As the U.S. economy attempts to find its footing as it emerges from the Covid-19 pandemic, two looming uncertainties have emerged: persistent high inflation and a possible recession.
So it’s no surprise that financial advisors who landed on the CNBC FA 100 list for 2022 are hearing about those two concerns from their clients.
“Clients are getting bombarded with recession headlines and inflation headlines, and they don’t know what to do about them,” said Brian Spinelli, senior wealth advisor and investment committee chair at Long Beach, California-based Halbert Hargrove, which ranked No. 8 on this year’s FA 100 list.
Halbert Hargrove’s clients include high net worth individuals and families, who range from young investors still accumulating wealth to retirees who rely on their portfolios for income.
For the bulk of those clients, this isn’t the first time they’ve seen big market pullbacks or recessions, Spinelli said.
But what tends to scare people is knowing that this time will be different than the last, he said.
“We’ve never had something like this in 40 years,” Spinelli said he tells clients of the combination of record-high inflation and recession fears.
“But you’ve gone through something 10 times worse about 14 years ago,” he said he adds as a reminder of the financial crisis.
Take the emotion out of it
Top advisors admit they don’t know exactly how today’s uncertainties, including the Russia/Ukraine war and supply chain issues, will shake out.
But there are definite reasons for optimism – and opportunities, they say.
“It may be painful, but there’s nothing here that’s non-fixable,” said Bruce Kardon, president and chief investment officer at Conservest Capital Advisors in Wynnewood, Pennsylvania, which placed No. 82 on the FA 100 list.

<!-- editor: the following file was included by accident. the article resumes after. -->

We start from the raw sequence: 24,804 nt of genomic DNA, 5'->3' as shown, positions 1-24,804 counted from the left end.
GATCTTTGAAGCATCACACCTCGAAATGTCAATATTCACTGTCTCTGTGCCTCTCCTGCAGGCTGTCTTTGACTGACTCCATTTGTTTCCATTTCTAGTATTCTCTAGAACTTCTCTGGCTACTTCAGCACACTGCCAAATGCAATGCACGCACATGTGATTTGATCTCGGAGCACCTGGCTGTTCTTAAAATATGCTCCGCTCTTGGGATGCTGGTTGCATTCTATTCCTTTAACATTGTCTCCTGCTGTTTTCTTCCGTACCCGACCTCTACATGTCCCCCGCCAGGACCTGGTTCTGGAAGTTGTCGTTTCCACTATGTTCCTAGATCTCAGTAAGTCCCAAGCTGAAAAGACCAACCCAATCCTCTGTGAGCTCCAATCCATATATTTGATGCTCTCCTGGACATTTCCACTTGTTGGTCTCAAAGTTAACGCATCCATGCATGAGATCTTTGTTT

“We need to go back to an equilibrium,” he said.
While the question is whether it will take either a soft landing or hard landing to get there, “it is not Armageddon,” Kardon said.
More than half of Conservest’s clients are business executives at middle market and public companies in various industries.
Kardon says he assures those investors that they can position themselves well by making decisions based on lessons from past downturns and what current data shows. Now may be the time to add some risk, he said.
“History rewards those take some of the emotion out of it,” Kardon said.
‘Hang in there’
David Rea, president of Salem Investment Counselors, a Winston-Salem, North Carolina-based firm that ranks No. 6 on this year’s FA 100 list, said his message is “hang in there, with good companies.”
That checklist for attractive stocks includes good management, high-quality balance sheets, low debt, pricing power and a long-term history of earnings increases. Strong worldwide sales and dividend increases are also ideal, when possible, Rea said.
For the first time in 10 years, higher interest rates are starting to make some alternatives to equities like bonds more attractive, he said.
The key thing Rea said he reminds Salem’s clients, 90% of whom are high net worth individuals, is that just as you can’t call when the market will hit bottom, you can’t tell when it’s going to turn up either.
“Look for some things that have really gotten to be cheap and exciting to you when you do your homework, and maybe begin nibbling,” Rea said.